Credit: Pete Marovich / The New York Times

Credit: Pete Marovich / The New York Times

In Georgia, About 1.5 million residents are eligible for loan forgiveness, and nearly 70% of those are also Pell Grant recipients who would qualify for the maximum amount, the White House said previously.

Federal officials say borrowers should apply by Nov. 15 if they want to see their balances wiped before the COVID-19 pause on payments ends this year. But the application will be available through 2023.

That could also allow balances to be reduced ahead of any changes brought to the program by lawsuits or congressional action from conservatives who have criticized the initiative.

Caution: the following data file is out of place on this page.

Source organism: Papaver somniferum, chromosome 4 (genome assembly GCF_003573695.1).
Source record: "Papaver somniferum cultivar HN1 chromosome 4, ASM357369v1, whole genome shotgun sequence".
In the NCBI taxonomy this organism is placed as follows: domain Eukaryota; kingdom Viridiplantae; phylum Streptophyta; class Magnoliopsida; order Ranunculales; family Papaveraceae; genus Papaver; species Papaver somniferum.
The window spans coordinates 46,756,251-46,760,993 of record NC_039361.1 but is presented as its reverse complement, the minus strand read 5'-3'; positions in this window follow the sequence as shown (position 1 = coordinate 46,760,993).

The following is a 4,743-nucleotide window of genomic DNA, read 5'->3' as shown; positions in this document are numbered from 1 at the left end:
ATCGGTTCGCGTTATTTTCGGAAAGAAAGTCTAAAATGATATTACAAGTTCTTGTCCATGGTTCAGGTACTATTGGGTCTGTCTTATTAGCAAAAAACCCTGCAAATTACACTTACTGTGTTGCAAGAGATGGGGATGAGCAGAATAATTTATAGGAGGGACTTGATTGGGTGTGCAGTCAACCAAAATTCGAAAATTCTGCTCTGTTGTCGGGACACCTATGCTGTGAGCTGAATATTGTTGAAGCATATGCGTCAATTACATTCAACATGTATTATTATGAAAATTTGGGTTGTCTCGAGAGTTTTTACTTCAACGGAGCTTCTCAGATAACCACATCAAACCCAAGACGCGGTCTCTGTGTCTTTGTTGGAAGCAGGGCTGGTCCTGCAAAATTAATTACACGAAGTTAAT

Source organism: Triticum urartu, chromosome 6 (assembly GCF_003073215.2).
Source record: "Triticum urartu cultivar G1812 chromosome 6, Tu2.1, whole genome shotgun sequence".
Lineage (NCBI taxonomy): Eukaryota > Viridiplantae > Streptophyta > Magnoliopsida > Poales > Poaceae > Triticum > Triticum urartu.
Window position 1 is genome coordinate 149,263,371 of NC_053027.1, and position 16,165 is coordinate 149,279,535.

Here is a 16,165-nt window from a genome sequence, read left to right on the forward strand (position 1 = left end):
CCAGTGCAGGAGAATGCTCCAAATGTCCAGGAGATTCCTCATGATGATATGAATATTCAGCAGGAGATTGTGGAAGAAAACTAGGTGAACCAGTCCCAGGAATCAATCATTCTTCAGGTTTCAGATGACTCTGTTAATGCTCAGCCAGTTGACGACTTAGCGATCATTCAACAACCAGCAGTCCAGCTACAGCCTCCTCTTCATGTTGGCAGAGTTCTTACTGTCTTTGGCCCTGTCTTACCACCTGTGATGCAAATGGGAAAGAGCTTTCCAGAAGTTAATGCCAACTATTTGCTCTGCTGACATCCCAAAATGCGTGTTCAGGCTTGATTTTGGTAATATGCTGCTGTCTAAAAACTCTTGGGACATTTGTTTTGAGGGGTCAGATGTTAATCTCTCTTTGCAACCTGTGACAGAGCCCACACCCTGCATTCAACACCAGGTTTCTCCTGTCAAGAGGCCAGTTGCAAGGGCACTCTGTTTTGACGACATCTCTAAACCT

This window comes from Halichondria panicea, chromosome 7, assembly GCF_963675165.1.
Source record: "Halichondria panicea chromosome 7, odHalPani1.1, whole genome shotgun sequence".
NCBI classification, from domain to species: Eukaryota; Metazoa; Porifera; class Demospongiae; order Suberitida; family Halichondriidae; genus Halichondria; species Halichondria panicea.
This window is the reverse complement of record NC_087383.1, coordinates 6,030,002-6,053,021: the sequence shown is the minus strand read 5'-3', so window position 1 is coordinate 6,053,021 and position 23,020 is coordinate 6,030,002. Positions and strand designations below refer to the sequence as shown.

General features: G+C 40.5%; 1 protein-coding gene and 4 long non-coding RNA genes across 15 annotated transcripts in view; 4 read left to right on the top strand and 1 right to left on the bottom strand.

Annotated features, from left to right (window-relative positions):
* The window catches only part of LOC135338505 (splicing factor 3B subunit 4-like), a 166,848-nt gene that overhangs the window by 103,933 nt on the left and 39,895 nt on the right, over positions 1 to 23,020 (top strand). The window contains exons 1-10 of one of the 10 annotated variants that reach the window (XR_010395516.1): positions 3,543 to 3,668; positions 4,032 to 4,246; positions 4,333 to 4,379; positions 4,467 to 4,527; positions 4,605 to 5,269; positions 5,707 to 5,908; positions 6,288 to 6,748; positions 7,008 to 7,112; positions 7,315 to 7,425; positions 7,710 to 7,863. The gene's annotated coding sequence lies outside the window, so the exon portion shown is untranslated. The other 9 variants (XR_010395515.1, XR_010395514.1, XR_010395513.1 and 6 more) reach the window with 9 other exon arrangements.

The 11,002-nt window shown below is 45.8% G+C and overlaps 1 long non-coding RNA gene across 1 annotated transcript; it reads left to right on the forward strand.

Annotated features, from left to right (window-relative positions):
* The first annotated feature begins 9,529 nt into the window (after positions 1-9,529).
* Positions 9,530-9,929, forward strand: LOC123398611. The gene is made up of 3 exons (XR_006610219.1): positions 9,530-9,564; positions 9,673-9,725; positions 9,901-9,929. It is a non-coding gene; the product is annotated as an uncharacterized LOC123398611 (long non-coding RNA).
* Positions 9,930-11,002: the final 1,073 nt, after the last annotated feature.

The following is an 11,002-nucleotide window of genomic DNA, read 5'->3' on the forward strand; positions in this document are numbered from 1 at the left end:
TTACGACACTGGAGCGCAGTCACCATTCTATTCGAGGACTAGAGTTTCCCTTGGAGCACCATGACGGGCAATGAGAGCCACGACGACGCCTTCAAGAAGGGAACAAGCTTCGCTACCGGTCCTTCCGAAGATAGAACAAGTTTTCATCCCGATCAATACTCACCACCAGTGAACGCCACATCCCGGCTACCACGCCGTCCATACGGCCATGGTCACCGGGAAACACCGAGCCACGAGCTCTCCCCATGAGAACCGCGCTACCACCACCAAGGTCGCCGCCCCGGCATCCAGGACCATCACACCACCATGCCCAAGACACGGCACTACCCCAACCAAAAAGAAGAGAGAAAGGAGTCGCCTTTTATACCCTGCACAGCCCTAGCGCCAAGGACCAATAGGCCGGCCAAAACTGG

The application is available at


Credit: Ryan Fleisher for The Atlanta Journal-Constitution

Credit: Ryan Fleisher for The Atlanta Journal-Constitution

NO MIC DROP. Atlanta performer Killer Mike, who stumped for Bernie Sanders in 2020, made waves earlier this month when he criticized Stacey Abrams and complimented Gov. Brian Kemp “for an effective week with Black people.”

But the rapper, whose real name is Michael Render, won’t be endorsing anyone in the governor’s race. He told his followers not to “waste ya time being mad” that he made glowing comments about Kemp two years ago, such as saying he had a “strong chance” to be a two-term governor. The two also shook hands and posed for pictures.

“As a Southern man, I connected pretty much instantly with him,” Mike said at the time. “Politics and policy don’t matter to me as much as human decency and principles, and he seemed to be a principled human being when I talked to him.”

On Monday he tweeted: “U better get to door knocking and Canvassing for your side. I have not publicly endorsed any candidate and will be keeping my vote a private matter.”